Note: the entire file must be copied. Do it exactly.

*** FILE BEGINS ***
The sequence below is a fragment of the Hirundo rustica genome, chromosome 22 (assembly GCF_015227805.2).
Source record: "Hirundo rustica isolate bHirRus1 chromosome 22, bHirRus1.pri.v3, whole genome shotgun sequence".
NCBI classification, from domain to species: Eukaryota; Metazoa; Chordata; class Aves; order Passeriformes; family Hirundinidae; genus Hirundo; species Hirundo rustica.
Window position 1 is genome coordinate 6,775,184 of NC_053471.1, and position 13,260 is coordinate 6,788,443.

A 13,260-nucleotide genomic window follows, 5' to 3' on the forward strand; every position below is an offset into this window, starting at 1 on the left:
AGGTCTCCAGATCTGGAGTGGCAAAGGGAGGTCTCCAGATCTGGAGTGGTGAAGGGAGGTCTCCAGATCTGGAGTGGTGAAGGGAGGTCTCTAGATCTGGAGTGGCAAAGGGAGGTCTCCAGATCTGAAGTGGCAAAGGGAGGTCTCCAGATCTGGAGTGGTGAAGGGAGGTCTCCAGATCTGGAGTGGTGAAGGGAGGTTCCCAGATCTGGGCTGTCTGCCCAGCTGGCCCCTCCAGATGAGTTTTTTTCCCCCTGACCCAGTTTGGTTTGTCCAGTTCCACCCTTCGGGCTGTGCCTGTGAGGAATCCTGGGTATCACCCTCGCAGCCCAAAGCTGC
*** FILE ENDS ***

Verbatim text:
The sequence below is a fragment of the Hirundo rustica genome, chromosome 22 (assembly GCF_015227805.2).
Source record: "Hirundo rustica isolate bHirRus1 chromosome 22, bHirRus1.pri.v3, whole genome shotgun sequence".
NCBI classification, from domain to species: Eukaryota; Metazoa; Chordata; class Aves; order Passeriformes; family Hirundinidae; genus Hirundo; species Hirundo rustica.
Window position 1 is genome coordinate 6,775,184 of NC_053471.1, and position 13,260 is coordinate 6,788,443.

A 13,260-nucleotide genomic window follows, 5' to 3' on the forward strand; every position below is an offset into this window, starting at 1 on the left:
AGGTCTCCAGATCTGGAGTGGCAAAGGGAGGTCTCCAGATCTGGAGTGGTGAAGGGAGGTCTCCAGATCTGGAGTGGTGAAGGGAGGTCTCTAGATCTGGAGTGGCAAAGGGAGGTCTCCAGATCTGAAGTGGCAAAGGGAGGTCTCCAGATCTGGAGTGGTGAAGGGAGGTCTCCAGATCTGGAGTGGTGAAGGGAGGTTCCCAGATCTGGGCTGTCTGCCCAGCTGGCCCCTCCAGATGAGTTTTTTTCCCCCTGACCCAGTTTGGTTTGTCCAGTTCCACCCTTCGGGCTGTGCCTGTGAGGAATCCTGGGTATCACCCTCGCAGCCCAAAGCTGC